I was not looking forward to this bake. Something about meat in pastry doesn’t generally appeal to me. I think it might be an experience thing. We were never really exposed to meat pies or pasties and as most things go in the life you stick to what you know. So if nothing else this blog is getting me away from what I know.
So reluctantly I started assembling my ingredients. I knew if we were gong to enjoy these pies though I needed to take some liberties with the filling. First of all quail eggs were not going to happen. I mean where do you get those things. Nope, a regular chicken egg quartered would have to do. Next, pork loin, well I opted for something with a touch more flavour – hot Italian sausage. And finally gelatin, Paul gave me an out, the recipe said it was optional so I took the option. No chicken jello for me.
I prepped the filling the day before and set about taking down the hot water crust pastry. When rewatching this technical challenge one statement stood out to me. Paul’s ominous voice described this type of pastry as so challenging professional pastry chefs avoid it. Fantastic! (In case you couldn’t tell that was sarcasm). Not only would this be difficult it was also going to be weird. Adding boling water into flour and melting lard. This is all new to me. Here goes nothing.
The process was OK. I mixed my flour and butter and boiled the water. The lard melted pretty quickly. Leaving behind a film of fat on the top of the water. Yum!
Mixing the liquid into the dry was not a nice experience. It started out soupy and slimy.
But eventually, I got a warm lump of pastry. The dough reminded me of a play dough my Grandma used to make for us with salt and flour. I remember sneaking a taste of that, and it wasn’t good. Hopefully, the resemblance is only in the texture.
I worked as fast as I could and rolled out my dough. With no 6 inch cutter, I came up with a genius (if I do say so myself) system of using the bottom of a plate to make an imprint the right size and cutting that out. It worked perfectly. And in no time I had 6 pastry-lined muffin cups. The lids were a race against the clock though. The once pliable dough was getting tough and not very forgiving. The other problem was that the six-inch circles that I used to line the muffin tin had used up almost all my pastry. I was trying to manipulate the ever hardening scraps into 6 lids. I had some paper thin lids when it was all said and done.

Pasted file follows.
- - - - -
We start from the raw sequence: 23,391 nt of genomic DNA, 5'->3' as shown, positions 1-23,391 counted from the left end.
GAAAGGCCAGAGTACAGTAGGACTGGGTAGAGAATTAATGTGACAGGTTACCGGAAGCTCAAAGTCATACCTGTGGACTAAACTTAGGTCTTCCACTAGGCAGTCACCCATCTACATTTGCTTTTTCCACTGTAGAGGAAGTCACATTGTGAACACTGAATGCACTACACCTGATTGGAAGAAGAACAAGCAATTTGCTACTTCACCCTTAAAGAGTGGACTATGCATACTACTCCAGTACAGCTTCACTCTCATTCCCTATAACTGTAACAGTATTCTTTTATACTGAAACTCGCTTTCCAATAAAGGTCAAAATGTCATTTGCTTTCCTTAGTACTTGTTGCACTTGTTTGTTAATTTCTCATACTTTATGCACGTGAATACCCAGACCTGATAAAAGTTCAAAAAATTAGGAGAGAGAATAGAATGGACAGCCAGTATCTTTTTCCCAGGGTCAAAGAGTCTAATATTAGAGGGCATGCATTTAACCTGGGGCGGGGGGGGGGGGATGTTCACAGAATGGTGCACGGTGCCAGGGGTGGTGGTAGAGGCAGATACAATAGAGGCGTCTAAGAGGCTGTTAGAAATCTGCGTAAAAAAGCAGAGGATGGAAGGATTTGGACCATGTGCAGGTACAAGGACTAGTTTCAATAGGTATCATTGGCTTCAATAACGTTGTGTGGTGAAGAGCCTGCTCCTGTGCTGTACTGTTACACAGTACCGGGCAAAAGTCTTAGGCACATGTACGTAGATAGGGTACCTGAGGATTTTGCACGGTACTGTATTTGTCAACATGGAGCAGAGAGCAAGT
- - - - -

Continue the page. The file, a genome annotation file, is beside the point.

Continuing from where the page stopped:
With the pastry sorted I set about filling my pies. I am embarrassed to say this was my first experience boiling an egg. I actually had to google how to make hard boiled eggs. As someone who eats eggs almost every day, this was especially bad. I can happily report that my egg boiling was a success and I had my improvised pie centre. In they went.
I buried my egg quarters and began affixing the lids. I had grand visions of crimped edges and a beautiful consistent finish.
I’m pretty sure I nailed it.
Oh well, thankfully this is a learning process and Paul and Mary won’t be coming round to examine my pies. Although a there were a few more canyons and crevices than I wanted I went ahead and applied the egg wash and put them in to bake.
I set my timer for 20 minutes so I could check on the pies part way through baking. And it’s a good thing I did. My ingredient swap for sausage, while hopefully more flavorful, was a lot more greasy. I had to use the handy little steam holes in the top of the pies to dump out pork fat at the half way mark. Whoops. Oh well, no harm done so they went back in the oven to finish baking. And after the final 20 minutes, and a second grease dump, my pies were done.
I was still sceptical about the flavour but I had nothing else made for dinner so we dove it. They were really good! The pastry was much better than the pasty pastry. It was kind of flakey and crumbly at the same time. I have no idea if that was the intention but it worked. We weren’t sad not to have the gelatine, and I honestly don’t know that it would have added much to the pie and for watching the show it seemed like way more trouble than it was worth. So all in all I think I could get onboard with this whole meat pie thing. Especially if it includes bacon.